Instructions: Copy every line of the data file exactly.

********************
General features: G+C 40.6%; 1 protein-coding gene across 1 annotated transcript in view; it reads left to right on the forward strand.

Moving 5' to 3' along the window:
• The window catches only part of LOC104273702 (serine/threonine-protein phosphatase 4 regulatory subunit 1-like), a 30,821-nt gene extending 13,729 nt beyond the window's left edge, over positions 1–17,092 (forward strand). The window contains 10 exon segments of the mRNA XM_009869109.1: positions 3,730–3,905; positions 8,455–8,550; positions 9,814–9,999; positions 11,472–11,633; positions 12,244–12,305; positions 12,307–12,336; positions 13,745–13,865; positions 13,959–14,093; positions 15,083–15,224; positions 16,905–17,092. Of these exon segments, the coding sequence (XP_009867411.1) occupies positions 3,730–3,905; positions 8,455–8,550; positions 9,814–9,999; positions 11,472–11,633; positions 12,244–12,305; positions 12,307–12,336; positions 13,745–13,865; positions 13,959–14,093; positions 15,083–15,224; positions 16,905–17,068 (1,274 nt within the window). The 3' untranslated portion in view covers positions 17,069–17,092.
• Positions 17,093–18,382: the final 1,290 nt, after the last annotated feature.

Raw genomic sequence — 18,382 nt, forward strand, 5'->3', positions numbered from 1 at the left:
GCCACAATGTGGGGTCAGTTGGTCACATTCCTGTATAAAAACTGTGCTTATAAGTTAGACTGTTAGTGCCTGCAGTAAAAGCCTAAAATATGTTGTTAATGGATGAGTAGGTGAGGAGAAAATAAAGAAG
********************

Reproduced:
General features: G+C 40.6%; 1 protein-coding gene across 1 annotated transcript in view; it reads left to right on the forward strand.

Moving 5' to 3' along the window:
• The window catches only part of LOC104273702 (serine/threonine-protein phosphatase 4 regulatory subunit 1-like), a 30,821-nt gene extending 13,729 nt beyond the window's left edge, over positions 1–17,092 (forward strand). The window contains 10 exon segments of the mRNA XM_009869109.1: positions 3,730–3,905; positions 8,455–8,550; positions 9,814–9,999; positions 11,472–11,633; positions 12,244–12,305; positions 12,307–12,336; positions 13,745–13,865; positions 13,959–14,093; positions 15,083–15,224; positions 16,905–17,092. Of these exon segments, the coding sequence (XP_009867411.1) occupies positions 3,730–3,905; positions 8,455–8,550; positions 9,814–9,999; positions 11,472–11,633; positions 12,244–12,305; positions 12,307–12,336; positions 13,745–13,865; positions 13,959–14,093; positions 15,083–15,224; positions 16,905–17,068 (1,274 nt within the window). The 3' untranslated portion in view covers positions 17,069–17,092.
• Positions 17,093–18,382: the final 1,290 nt, after the last annotated feature.

Raw genomic sequence — 18,382 nt, forward strand, 5'->3', positions numbered from 1 at the left:
GCCACAATGTGGGGTCAGTTGGTCACATTCCTGTATAAAAACTGTGCTTATAAGTTAGACTGTTAGTGCCTGCAGTAAAAGCCTAAAATATGTTGTTAATGGATGAGTAGGTGAGGAGAAAATAAAGAAG